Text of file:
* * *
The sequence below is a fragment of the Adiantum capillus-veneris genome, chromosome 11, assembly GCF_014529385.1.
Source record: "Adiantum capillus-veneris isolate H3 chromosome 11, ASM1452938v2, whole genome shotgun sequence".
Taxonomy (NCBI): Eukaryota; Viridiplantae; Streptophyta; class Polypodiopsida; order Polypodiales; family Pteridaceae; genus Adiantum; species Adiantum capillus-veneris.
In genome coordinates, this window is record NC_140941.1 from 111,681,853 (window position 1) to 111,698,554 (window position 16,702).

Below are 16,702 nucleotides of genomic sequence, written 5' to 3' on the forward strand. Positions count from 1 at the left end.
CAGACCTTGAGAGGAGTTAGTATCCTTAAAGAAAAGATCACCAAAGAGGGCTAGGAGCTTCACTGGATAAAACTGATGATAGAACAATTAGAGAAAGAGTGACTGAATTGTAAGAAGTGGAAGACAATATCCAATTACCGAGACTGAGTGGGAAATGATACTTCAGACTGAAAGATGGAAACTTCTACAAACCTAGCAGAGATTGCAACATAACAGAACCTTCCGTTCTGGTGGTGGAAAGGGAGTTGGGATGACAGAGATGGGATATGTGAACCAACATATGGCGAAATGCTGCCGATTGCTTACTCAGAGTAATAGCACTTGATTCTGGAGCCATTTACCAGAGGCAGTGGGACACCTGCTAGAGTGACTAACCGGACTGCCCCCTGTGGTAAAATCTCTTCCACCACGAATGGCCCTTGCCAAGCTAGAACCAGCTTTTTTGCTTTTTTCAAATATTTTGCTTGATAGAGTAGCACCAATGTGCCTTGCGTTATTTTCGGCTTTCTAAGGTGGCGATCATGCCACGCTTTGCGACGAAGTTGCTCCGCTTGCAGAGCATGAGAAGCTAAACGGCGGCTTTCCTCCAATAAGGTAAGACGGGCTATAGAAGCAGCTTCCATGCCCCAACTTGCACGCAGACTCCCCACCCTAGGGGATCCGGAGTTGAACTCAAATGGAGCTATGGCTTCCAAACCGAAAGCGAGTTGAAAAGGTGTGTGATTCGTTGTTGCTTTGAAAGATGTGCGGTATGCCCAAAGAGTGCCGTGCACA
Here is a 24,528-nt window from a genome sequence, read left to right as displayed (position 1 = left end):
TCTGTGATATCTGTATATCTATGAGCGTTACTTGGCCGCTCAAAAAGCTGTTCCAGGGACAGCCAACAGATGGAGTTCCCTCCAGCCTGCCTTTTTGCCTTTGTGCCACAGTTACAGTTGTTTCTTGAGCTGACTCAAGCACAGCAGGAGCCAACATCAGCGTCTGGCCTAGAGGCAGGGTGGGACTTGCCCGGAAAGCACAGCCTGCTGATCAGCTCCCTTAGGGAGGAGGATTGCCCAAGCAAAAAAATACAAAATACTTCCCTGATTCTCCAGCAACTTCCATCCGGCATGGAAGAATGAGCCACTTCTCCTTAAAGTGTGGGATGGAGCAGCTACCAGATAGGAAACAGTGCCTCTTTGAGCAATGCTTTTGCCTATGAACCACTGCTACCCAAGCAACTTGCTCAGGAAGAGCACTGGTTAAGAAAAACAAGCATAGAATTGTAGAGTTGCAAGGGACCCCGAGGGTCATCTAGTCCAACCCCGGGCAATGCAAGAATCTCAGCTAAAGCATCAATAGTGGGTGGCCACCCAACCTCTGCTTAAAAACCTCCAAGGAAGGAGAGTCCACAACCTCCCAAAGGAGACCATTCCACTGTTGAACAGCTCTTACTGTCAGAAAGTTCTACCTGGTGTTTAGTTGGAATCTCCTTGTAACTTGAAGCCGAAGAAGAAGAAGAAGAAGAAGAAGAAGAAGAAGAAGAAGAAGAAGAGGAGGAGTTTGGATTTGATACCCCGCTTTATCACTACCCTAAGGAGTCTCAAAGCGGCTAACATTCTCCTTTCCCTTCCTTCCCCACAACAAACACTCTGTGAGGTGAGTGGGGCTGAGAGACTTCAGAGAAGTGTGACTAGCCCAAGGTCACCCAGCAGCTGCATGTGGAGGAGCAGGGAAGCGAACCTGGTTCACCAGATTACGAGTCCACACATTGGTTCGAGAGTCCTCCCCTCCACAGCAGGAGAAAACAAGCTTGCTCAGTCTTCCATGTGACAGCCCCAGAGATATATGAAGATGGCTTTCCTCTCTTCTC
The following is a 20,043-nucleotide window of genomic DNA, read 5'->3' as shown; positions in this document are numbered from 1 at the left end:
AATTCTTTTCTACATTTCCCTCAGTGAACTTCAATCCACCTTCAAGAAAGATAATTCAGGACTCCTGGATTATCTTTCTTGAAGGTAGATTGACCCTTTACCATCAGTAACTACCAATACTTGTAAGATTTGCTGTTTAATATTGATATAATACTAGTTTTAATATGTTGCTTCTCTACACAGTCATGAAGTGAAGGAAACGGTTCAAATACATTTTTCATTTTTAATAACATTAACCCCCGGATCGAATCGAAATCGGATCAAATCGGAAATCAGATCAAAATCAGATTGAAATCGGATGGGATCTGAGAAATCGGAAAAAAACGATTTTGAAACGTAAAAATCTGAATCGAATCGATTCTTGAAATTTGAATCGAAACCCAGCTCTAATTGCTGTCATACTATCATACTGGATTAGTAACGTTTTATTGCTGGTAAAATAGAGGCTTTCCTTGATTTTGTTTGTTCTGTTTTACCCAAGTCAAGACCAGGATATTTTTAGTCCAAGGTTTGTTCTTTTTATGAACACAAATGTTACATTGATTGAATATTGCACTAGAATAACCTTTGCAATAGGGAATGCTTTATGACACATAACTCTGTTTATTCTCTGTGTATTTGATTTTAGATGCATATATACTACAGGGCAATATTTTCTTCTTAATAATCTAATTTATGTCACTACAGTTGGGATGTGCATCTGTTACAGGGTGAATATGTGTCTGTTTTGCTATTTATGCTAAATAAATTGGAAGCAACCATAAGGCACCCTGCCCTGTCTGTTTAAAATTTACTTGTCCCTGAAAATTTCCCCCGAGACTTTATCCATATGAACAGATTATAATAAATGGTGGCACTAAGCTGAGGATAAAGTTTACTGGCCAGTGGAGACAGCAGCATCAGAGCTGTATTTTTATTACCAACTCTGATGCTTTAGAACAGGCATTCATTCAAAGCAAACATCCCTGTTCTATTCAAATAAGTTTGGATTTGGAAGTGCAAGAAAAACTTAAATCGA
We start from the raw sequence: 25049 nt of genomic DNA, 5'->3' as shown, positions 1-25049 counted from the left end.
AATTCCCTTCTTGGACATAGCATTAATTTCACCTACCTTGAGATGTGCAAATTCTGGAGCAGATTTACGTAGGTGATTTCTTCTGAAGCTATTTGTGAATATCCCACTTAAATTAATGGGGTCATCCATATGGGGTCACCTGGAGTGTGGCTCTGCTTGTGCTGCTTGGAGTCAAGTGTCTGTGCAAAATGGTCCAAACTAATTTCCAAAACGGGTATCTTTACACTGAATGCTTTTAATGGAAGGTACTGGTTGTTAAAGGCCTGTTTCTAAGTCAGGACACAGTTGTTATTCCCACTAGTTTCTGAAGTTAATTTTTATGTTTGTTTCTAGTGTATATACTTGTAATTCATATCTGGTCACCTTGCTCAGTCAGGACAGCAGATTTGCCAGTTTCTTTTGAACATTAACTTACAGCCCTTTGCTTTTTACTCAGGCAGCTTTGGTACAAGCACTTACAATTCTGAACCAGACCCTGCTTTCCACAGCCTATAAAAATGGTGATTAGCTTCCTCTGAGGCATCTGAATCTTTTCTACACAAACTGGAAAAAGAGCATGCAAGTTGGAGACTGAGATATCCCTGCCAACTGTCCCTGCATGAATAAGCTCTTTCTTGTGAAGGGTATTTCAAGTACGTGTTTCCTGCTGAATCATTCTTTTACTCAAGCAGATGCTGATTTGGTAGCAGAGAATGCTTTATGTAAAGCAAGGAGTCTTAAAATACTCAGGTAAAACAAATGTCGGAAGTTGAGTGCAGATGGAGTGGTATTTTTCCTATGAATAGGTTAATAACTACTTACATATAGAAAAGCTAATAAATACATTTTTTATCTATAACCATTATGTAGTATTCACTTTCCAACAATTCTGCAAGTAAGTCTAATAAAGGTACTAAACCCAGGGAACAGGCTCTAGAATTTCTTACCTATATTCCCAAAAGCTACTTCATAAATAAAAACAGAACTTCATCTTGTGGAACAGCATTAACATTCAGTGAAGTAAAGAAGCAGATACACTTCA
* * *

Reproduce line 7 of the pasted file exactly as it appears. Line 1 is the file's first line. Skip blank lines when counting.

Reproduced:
Here is a 24,528-nt window from a genome sequence, read left to right as displayed (position 1 = left end):